Humans remain the weakest link in cybersecurity. Security awareness is a constant, rather than a one-off exercise.
Choose your battles. A cyber security program will always be limited by funds and resources. Focus on your perimeter, crown jewels and employees.
Simplicity: treat everything at the same level of trust: your offices, mobile workers, home offices, the internet. This will allow you to focus on one perimeter security rather than multiple.
As a part of our series about “5 Things You Need To Know To Optimize Your Company’s Approach to Data Privacy and Cybersecurity”, I had the pleasure of interviewing Arvid Vermote. He is GlobalSign’s worldwide Chief Information Security Officer and is responsible for the security and compliance across the organization. Based in Brussels, he ensures products and operations are provided in a secure way and in accordance with industry and market regulations. In his role he also actively participates in the development of new products, solutions and services. Furthermore, he is in charge of the IT department and operational governance, aligning departments and business processes with the GlobalSign strategy and executing strategic board agenda.
Prior to joining GlobalSign, Arvid was a Senior Manager within EY (Ernst & Young) were he managed and delivered cyber security advisory services in Europe, Middle East, India & Africa across different sectors. He co-led the Belgian Cyber Security and Privacy practice and was responsible for the full order-to-delivery cycle of technical information security related advisory projects. In his role he acted as one the global experts on Public Key Infrastructure (PKI) ecosystems and associated risks and provided quality assurance on PKI implementations and auditing engagements (WebTrust, eIDAS) around the world.
Thank you so much for joining us in this interview series! Is there a particular story that inspired you to pursue a career in cybersecurity? We’d love to hear it.
In my younger days, I was studying to be a musician as a violin player. I went through the formal master’s degrees for music and violin. But I always had two passions — one was IT and one was music. Soon after completing my education, I realized that I did not really want to play the violin or be in a creative art where I express art for a living. So, I decided to take a course in IT, another degree. One of the most interesting areas of business is cybersecurity because there you have the threats and the technicalities, but a lot depends on how humans think — the bad actors and the good actors and the victims — and how to work all of that together into a good cybersecurity program where you anticipate those actions by humans.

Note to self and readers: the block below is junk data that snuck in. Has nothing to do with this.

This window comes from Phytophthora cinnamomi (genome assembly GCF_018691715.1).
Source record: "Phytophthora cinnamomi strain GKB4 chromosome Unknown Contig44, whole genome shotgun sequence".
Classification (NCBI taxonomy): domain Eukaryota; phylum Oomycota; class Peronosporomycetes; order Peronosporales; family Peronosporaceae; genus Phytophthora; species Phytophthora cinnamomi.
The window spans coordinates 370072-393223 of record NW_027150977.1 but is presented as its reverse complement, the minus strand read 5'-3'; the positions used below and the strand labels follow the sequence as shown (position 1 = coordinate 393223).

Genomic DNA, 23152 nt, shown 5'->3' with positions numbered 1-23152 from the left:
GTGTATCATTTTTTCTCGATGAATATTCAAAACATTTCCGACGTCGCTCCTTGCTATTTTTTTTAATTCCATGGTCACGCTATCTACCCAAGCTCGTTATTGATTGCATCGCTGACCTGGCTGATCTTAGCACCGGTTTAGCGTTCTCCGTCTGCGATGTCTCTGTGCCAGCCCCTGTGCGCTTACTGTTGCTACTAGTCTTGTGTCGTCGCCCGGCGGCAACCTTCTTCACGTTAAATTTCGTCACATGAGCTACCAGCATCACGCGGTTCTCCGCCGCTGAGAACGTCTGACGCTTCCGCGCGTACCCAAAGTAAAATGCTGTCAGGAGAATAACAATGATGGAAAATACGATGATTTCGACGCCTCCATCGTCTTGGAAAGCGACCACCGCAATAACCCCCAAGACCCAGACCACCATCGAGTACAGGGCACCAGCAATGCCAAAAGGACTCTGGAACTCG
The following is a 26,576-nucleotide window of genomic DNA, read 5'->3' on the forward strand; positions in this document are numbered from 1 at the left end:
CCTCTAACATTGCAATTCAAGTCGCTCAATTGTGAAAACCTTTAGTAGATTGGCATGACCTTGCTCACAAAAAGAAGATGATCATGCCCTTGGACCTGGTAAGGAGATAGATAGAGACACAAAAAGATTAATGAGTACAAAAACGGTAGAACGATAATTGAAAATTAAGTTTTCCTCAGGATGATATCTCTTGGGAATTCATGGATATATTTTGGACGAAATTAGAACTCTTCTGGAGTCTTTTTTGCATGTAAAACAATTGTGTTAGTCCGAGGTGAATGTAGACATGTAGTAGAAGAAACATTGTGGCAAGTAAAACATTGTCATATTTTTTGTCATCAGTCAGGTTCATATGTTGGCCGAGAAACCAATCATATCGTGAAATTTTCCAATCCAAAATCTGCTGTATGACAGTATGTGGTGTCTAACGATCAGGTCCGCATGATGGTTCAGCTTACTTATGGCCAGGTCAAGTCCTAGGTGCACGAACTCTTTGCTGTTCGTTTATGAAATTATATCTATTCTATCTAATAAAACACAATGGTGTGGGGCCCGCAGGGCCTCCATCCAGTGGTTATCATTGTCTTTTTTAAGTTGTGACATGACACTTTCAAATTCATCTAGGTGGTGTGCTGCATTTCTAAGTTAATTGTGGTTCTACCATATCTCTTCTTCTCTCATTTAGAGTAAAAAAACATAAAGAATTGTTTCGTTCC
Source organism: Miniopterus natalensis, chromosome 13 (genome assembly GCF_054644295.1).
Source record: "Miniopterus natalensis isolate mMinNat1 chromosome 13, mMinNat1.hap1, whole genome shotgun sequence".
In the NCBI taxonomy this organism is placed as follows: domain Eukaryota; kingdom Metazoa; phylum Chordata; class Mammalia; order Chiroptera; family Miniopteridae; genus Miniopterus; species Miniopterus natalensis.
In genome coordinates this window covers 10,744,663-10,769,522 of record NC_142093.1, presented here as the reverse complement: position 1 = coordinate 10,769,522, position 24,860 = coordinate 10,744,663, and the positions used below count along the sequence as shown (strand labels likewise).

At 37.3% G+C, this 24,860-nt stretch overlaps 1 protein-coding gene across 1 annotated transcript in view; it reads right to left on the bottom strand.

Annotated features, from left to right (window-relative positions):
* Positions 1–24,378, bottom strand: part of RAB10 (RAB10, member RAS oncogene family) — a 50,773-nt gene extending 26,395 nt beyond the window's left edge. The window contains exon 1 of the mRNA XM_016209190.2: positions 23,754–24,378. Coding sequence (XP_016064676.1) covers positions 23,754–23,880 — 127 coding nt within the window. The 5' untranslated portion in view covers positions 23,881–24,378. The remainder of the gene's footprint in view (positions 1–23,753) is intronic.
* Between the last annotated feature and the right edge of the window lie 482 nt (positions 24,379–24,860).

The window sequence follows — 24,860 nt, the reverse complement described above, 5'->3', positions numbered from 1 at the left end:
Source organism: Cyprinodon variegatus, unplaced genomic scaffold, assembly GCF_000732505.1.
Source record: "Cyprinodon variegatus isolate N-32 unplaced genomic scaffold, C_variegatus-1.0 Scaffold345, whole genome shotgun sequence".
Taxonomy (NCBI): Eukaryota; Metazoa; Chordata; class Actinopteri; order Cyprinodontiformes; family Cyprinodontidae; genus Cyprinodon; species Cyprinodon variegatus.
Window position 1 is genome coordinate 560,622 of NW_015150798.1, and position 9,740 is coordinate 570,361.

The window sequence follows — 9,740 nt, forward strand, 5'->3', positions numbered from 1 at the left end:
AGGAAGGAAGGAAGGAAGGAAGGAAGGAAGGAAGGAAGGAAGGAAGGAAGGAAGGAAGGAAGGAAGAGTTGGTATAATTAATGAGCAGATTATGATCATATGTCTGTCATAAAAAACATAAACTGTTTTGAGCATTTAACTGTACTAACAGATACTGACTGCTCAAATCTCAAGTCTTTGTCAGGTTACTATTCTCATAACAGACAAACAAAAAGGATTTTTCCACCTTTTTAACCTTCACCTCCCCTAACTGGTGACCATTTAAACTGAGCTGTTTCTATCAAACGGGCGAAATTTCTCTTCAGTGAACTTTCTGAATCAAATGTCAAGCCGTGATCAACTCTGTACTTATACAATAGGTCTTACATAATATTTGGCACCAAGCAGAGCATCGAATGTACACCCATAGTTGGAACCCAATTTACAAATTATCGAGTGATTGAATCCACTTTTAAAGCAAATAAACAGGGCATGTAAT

Can you share the most interesting story that happened to you since you began this fascinating career?
Key management — the management of cryptographic keys in a cryptosystem — is the most critical activity for a Certificate Authority in terms of security and business continuity. As a result of the COVID-19 lockdown I had to visit one of the three locations where GlobalSign stores active key pairs (private and public keys which ensure authentication) because I am the designated key manager and ceremony master for that location. I picked up a GlobalSign colleague early in the morning, drove across several countries to reach the facility, with multiple police stops and border patrol checkpoints that involved trunk searches, travel approval reviews and even some lecturing on social distancing.
We were told at one point that my colleague was sitting too close to me and had to sit in the backseat of the car. We had to stop at another office on the way to pick up secrets stored in a safe that are required to unlock the key material.
When we reached our destination, the process was more complicated than normal because all personnel involved had to wear extensive PPE and use their own individual keyboards while maintaining a safe distance from one another.
Shifting to the cybersecurity industry, as it is today, what are the three things that most excite you about the Cybersecurity industry? Can you explain?
- The speed with which threats and new attacks arise. There is something new every day and enterprises need to constantly be vigilant and focus on continuous improvement / adaptation to those threats.
- The need for digital identity and authenticity has even more strongly increased since COVID-19 on the associated implications on working remotely. This brings several interesting new technologies, use cases and challenges.